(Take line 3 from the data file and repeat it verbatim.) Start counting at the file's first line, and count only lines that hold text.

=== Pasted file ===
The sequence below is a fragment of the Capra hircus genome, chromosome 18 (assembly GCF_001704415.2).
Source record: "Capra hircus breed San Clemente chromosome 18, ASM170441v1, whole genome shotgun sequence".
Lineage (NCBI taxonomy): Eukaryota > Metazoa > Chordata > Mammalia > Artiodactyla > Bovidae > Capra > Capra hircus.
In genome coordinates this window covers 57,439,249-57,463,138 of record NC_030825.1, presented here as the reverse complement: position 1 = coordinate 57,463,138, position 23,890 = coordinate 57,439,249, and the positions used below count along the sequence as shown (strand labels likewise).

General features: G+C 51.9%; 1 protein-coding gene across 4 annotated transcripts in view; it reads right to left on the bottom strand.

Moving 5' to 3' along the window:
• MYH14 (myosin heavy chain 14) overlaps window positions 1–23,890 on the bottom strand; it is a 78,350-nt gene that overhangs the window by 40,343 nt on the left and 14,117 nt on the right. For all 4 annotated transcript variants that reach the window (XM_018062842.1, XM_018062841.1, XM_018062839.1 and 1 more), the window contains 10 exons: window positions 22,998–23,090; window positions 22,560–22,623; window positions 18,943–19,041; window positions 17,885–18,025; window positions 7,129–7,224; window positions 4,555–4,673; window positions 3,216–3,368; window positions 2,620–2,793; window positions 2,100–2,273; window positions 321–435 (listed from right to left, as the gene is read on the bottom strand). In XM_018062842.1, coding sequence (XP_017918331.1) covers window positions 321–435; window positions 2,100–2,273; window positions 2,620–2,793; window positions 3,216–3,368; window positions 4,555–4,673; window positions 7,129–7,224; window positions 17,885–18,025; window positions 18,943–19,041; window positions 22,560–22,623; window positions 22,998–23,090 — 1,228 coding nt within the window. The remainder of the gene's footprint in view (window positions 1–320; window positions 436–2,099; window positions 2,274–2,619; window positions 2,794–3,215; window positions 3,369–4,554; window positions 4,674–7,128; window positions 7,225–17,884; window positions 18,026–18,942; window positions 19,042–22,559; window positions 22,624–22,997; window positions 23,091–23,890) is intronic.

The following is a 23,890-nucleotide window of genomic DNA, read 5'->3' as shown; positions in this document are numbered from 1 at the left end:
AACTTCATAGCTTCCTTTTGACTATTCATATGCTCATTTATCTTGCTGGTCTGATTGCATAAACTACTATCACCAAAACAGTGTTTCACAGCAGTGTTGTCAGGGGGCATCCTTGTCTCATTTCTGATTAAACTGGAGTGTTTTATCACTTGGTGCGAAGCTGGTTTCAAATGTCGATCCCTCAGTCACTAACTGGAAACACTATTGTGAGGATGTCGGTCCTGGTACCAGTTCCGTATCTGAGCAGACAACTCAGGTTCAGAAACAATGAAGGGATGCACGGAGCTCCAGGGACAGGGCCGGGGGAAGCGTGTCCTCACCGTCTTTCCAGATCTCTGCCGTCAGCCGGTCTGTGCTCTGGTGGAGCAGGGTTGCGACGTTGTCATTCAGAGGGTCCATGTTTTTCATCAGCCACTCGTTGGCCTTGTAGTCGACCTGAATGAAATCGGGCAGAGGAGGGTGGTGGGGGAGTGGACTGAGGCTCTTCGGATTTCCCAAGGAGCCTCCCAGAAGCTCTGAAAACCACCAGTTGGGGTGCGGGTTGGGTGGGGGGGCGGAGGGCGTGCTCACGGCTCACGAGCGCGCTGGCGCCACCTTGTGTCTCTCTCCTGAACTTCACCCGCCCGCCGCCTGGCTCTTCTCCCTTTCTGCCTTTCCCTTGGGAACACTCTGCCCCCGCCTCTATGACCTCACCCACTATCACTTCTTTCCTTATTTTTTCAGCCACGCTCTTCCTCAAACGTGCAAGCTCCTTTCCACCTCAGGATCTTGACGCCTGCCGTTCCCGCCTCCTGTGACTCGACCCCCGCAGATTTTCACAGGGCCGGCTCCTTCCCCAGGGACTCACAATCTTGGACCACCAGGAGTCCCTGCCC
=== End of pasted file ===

Lineage (NCBI taxonomy): Eukaryota > Metazoa > Chordata > Mammalia > Artiodactyla > Bovidae > Capra > Capra hircus.